It always turns out like this:
I choose the new piece and we trudge through it slowly and painfully.
I second guess my choice because I think it's too much, too hard, too intricate for …

My Heart Will Go On

At the end of the school year, the teachers usually host an event to give thanks to the many parents who helped out during the school year. When I went to #1's school, they had an elaborate spread and the highlight was when the sign language club performed a few songs.  #2 & #3's school, had their volunteer appreciation breakfast last week, and I was happy that I was able to bring the twins with me.

Everything was great. There was food, coffee, juice and some awesome moms. But, then the music teacher brought in the fourth grade class and they were all holding their recorders. Great. One kid practicing the recorder at home is painful enough.  Forty kids playing recorder in a quasi-controlled group is just one way the music teacher can express her feelings about not getting any holiday presents or special accolades during teacher appreciation week. F-U people, I teach your talentless kids and it is a thankless and painful job.  I'm going to let you know how much I apprec…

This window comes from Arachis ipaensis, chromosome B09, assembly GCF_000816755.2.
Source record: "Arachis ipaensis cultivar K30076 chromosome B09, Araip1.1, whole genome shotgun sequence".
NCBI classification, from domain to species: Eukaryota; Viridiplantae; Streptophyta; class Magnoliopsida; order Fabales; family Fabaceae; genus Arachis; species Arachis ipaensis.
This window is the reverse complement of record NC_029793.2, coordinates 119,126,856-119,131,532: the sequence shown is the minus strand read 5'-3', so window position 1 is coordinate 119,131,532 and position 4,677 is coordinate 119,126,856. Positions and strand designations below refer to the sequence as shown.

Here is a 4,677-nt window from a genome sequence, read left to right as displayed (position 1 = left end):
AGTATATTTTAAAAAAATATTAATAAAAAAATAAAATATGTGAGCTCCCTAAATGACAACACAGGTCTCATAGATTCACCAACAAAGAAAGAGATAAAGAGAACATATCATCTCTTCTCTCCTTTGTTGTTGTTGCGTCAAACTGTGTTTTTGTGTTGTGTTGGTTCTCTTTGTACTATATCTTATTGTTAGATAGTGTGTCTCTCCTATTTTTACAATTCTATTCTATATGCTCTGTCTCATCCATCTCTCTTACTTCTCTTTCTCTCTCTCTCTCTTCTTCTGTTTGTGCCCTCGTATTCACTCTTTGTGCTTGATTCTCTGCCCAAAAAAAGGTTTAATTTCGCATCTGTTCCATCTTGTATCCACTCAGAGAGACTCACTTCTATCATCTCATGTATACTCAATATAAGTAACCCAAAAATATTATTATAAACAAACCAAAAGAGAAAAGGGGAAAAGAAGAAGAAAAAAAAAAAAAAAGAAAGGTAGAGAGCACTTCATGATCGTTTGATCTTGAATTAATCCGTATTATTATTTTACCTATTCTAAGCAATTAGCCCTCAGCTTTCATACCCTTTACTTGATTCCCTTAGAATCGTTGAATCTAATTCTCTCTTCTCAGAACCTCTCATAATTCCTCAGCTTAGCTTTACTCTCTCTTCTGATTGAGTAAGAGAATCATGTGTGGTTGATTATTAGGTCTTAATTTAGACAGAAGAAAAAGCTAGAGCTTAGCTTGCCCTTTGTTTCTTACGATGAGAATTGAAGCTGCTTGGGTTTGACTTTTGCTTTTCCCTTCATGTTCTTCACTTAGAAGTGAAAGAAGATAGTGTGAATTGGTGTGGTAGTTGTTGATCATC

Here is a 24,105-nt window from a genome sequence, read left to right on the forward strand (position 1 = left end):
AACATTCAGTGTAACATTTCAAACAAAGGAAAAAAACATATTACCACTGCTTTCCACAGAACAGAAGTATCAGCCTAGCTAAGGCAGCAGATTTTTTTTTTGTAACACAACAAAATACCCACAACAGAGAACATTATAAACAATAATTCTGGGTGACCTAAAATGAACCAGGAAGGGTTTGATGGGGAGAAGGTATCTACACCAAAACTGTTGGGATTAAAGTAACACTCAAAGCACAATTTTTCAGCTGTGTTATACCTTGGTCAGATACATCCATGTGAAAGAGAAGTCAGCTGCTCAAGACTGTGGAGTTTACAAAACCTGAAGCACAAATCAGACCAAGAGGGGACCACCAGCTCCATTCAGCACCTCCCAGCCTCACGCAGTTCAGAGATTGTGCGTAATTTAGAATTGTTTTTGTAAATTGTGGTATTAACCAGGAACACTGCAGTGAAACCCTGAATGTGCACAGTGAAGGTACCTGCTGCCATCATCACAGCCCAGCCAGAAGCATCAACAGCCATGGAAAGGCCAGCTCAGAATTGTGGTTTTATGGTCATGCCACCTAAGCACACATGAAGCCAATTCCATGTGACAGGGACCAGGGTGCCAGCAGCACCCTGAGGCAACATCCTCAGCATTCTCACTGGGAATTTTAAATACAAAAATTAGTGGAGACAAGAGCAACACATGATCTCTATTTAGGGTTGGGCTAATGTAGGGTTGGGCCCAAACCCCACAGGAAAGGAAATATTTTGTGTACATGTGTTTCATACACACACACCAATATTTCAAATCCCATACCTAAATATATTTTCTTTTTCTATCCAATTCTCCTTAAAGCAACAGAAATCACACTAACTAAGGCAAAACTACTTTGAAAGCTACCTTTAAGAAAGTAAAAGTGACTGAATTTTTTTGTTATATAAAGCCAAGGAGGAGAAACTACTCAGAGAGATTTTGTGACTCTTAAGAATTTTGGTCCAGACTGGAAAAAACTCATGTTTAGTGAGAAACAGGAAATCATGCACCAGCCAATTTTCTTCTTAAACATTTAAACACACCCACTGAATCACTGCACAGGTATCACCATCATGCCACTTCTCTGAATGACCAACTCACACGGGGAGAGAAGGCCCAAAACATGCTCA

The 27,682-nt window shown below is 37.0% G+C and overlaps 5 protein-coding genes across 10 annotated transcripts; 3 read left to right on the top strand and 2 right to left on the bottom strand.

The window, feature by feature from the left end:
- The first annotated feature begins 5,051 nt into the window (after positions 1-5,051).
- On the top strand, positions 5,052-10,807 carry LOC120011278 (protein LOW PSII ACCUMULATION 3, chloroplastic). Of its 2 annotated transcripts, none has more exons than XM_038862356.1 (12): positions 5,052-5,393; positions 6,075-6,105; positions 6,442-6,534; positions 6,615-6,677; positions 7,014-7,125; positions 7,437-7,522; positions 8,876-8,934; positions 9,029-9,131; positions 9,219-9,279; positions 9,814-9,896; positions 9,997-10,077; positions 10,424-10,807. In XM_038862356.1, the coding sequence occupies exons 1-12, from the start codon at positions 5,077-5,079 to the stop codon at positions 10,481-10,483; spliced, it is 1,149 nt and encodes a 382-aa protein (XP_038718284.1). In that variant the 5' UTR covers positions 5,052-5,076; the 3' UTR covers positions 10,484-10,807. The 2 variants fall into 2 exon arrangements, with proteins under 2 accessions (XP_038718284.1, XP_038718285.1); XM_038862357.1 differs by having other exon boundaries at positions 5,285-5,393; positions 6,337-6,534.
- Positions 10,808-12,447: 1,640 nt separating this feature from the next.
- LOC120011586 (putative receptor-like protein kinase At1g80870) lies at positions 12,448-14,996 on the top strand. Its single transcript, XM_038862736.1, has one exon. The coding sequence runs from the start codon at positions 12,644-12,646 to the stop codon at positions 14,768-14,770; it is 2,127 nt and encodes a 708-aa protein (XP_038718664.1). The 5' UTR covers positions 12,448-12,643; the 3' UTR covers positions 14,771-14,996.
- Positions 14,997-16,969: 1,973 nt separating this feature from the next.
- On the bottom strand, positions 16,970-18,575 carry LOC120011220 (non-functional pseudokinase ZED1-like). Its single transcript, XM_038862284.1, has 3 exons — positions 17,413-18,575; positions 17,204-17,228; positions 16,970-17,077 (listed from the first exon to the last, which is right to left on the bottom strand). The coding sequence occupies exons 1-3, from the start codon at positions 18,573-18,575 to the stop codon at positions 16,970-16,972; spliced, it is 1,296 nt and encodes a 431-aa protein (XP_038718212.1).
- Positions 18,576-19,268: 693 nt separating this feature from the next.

World Autism Awareness Month: A Time To Focus On Our Similarities.

Tomorrow, April 2, is World Autism Awareness day. I thought about all the things I could say about awareness and then I realized that the people who read this blog know all this stuff. With the latest release from the CDC about the number of children diagnosed with Autism now at 1:68, there will be a day that everyone will know or be related to someone with Autism. And unfortunately,  It is only when something affects everyone is when things will change.

I decided to re-share excerpts from my post: We're More alike than you think. The post was inspired by Willman Stillman and my self-observations. Everyday I look at my children and realize I have more Autistic qualities that I realized. I have also realized that it not necessarily a bad thing. Maybe melting and throwing myself on the ground if I can't find my keys may be over-doing it a bit, but many things are really a core part of me; like my ability to memorize information. It comes in handy on Black Friday for sure.